Jesus came to the Jordan River to be baptized. Mark’s gospel tells us that as he was coming up out of the water “he saw the heavens torn apart and the spirit descended on him like a dove. And a voice came from heaven, ‘You are my Son, the beloved; with you I am well pleased.’”
The heavens are torn apart when Jesus comes up out of the water. Mark was very intentional about using this word. It’s the word that Isaiah used when he was living in exile and cried out, asking God to “tear open the heavens and come down.” Mark chooses this same powerful word to describe the tearing open of the heavens at Jesus’ baptism. And he uses it only one other time in his gospel. We read it again at the very end of Jesus’ life when the curtain to the temple is torn apart, from top to bottom.
It’s a word that packs a wallop. The torn apart place is the place with the jagged edges that can never be closed again. And it’s the place where God comes through.
I don’t know about you, but when I experience a torn place in my life, my natural inclination is to do everything I can to repair the tear. I want to fix it so that everything goes back to the way it was before. But there are some problems with that. For starters, it doesn’t work. Once the place has been torn, it will never be the same again no matter how hard I try to make it not so. And then, while I’m working so hard to fix the tear, I miss the voice of God speaking to me through the torn place.
Many of you know that over the past year I’ve been struggling with some kind of illness that seems to defy diagnosis. It’s one of those things that isn’t going to kill me, but it’s really changed the way I live my life. Mostly I have heaviness and burning pain in my arms and legs. Some days are better than others, but it’s greatly affected my energy and stamina. One of the things I love to do is contradance, which is a high energy activity. And I can’t dance every dance for two or three hours the way I did a year and a half ago. But then, I can’t really do a whole lot the way I did a year and a half ago.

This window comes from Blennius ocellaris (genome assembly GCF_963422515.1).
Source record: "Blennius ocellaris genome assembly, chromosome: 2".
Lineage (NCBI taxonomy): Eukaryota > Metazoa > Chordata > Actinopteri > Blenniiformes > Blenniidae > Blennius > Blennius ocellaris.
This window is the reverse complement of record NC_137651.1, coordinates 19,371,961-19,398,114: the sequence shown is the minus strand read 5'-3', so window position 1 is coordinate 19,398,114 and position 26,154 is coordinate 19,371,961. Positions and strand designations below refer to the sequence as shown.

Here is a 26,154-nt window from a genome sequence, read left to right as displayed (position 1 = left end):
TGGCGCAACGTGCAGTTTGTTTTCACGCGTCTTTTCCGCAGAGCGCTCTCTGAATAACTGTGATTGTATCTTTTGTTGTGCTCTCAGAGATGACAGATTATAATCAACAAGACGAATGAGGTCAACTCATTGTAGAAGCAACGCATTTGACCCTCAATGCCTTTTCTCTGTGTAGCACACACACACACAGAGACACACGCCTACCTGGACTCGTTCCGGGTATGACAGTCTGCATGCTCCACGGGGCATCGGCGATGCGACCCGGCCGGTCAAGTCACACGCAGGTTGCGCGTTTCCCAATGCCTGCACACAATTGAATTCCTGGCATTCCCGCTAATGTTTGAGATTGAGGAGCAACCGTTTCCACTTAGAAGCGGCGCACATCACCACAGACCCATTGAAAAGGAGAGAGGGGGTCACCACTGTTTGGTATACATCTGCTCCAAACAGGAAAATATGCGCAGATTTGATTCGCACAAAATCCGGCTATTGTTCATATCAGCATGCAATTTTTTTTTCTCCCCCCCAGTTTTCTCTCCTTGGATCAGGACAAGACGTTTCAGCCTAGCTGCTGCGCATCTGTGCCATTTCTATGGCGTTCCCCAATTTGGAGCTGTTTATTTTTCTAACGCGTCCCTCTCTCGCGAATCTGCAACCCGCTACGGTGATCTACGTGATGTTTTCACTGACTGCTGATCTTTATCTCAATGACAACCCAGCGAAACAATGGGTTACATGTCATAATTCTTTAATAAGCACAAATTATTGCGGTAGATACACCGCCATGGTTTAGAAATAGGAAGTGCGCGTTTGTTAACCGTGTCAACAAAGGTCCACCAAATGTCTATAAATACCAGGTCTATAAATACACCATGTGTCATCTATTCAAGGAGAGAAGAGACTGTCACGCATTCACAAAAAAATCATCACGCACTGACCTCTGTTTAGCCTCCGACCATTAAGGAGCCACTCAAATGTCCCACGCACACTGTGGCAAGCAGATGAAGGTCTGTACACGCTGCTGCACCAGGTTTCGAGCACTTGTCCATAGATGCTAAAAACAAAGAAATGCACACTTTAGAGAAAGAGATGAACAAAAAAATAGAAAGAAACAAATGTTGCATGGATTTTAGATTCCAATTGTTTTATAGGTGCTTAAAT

Now when this happened, I spent a lot of time going from specialist to specialist trying to find a cause. I figured that if I could find out what was causing this, then I could fix it and return to my normal life as if it had never happened. That's the way illness has always worked in my life in the past. But I’ve come to terms with the fact that that isn’t going to happen this time. I can do some things to make this condition more manageable, but it’s not going to go away. My life has been torn apart and it isn’t going to go back to the way it was.
Our lives can be torn apart in so many ways. Through the death of someone you thought would always be there. Through the loss of a job that you were counting on to see you through until retirement. Through a broken relationship that you thought would last the rest of your life. All of a sudden, your life is torn apart. It will never be the same again. It’s a shock to the system and not something we welcome. But it seems to happen to all of us sooner or later, in big or small ways. There are torn places in our lives.
And here’s the thing. Those torn places in our lives give God access to us. When our lives are torn apart, God speaks to us, reminding us of who and whose we are. I suspect that God is reminding us of that all along, but when we’re in a torn place, we’re ready to hear it: “You are my beloved child; with you I am well pleased.”